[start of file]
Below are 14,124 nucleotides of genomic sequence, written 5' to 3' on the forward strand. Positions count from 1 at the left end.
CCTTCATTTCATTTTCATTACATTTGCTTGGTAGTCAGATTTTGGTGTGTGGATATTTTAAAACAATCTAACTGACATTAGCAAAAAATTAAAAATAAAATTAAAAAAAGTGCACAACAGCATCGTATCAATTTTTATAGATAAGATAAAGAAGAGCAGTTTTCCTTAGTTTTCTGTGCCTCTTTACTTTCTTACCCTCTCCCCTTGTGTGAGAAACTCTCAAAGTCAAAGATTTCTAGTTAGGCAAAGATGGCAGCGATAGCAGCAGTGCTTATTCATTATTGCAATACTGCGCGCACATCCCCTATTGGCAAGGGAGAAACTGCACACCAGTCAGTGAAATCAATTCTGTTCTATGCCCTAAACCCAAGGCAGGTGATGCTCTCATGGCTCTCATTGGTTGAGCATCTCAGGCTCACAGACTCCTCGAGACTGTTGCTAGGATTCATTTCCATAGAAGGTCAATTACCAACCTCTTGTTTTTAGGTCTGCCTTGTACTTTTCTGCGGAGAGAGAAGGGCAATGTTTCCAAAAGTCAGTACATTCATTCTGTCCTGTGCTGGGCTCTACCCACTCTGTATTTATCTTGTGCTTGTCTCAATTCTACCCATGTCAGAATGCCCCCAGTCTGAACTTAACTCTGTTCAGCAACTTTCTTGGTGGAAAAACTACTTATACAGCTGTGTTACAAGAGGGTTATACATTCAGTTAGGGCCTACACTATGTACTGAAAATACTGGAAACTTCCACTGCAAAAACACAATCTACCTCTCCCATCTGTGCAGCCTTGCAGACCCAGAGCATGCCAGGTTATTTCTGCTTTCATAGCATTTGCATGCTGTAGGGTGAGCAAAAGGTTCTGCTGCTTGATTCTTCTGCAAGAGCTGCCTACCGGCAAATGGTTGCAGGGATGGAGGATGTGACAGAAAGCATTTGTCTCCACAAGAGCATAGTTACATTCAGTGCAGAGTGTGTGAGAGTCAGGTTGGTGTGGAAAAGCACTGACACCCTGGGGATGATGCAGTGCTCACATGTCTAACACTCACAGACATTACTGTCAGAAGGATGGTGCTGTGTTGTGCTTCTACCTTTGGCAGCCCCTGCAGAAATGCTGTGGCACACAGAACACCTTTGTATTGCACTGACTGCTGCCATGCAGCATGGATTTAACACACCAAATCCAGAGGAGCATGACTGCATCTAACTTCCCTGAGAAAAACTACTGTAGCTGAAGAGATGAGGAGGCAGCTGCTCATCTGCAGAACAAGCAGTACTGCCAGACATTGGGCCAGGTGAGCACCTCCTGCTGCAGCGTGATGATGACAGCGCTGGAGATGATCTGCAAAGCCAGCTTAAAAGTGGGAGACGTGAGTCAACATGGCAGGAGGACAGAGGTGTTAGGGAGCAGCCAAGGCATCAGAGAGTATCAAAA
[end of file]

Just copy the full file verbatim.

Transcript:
Below are 14,124 nucleotides of genomic sequence, written 5' to 3' on the forward strand. Positions count from 1 at the left end.
CCTTCATTTCATTTTCATTACATTTGCTTGGTAGTCAGATTTTGGTGTGTGGATATTTTAAAACAATCTAACTGACATTAGCAAAAAATTAAAAATAAAATTAAAAAAAGTGCACAACAGCATCGTATCAATTTTTATAGATAAGATAAAGAAGAGCAGTTTTCCTTAGTTTTCTGTGCCTCTTTACTTTCTTACCCTCTCCCCTTGTGTGAGAAACTCTCAAAGTCAAAGATTTCTAGTTAGGCAAAGATGGCAGCGATAGCAGCAGTGCTTATTCATTATTGCAATACTGCGCGCACATCCCCTATTGGCAAGGGAGAAACTGCACACCAGTCAGTGAAATCAATTCTGTTCTATGCCCTAAACCCAAGGCAGGTGATGCTCTCATGGCTCTCATTGGTTGAGCATCTCAGGCTCACAGACTCCTCGAGACTGTTGCTAGGATTCATTTCCATAGAAGGTCAATTACCAACCTCTTGTTTTTAGGTCTGCCTTGTACTTTTCTGCGGAGAGAGAAGGGCAATGTTTCCAAAAGTCAGTACATTCATTCTGTCCTGTGCTGGGCTCTACCCACTCTGTATTTATCTTGTGCTTGTCTCAATTCTACCCATGTCAGAATGCCCCCAGTCTGAACTTAACTCTGTTCAGCAACTTTCTTGGTGGAAAAACTACTTATACAGCTGTGTTACAAGAGGGTTATACATTCAGTTAGGGCCTACACTATGTACTGAAAATACTGGAAACTTCCACTGCAAAAACACAATCTACCTCTCCCATCTGTGCAGCCTTGCAGACCCAGAGCATGCCAGGTTATTTCTGCTTTCATAGCATTTGCATGCTGTAGGGTGAGCAAAAGGTTCTGCTGCTTGATTCTTCTGCAAGAGCTGCCTACCGGCAAATGGTTGCAGGGATGGAGGATGTGACAGAAAGCATTTGTCTCCACAAGAGCATAGTTACATTCAGTGCAGAGTGTGTGAGAGTCAGGTTGGTGTGGAAAAGCACTGACACCCTGGGGATGATGCAGTGCTCACATGTCTAACACTCACAGACATTACTGTCAGAAGGATGGTGCTGTGTTGTGCTTCTACCTTTGGCAGCCCCTGCAGAAATGCTGTGGCACACAGAACACCTTTGTATTGCACTGACTGCTGCCATGCAGCATGGATTTAACACACCAAATCCAGAGGAGCATGACTGCATCTAACTTCCCTGAGAAAAACTACTGTAGCTGAAGAGATGAGGAGGCAGCTGCTCATCTGCAGAACAAGCAGTACTGCCAGACATTGGGCCAGGTGAGCACCTCCTGCTGCAGCGTGATGATGACAGCGCTGGAGATGATCTGCAAAGCCAGCTTAAAAGTGGGAGACGTGAGTCAACATGGCAGGAGGACAGAGGTGTTAGGGAGCAGCCAAGGCATCAGAGAGTATCAAAA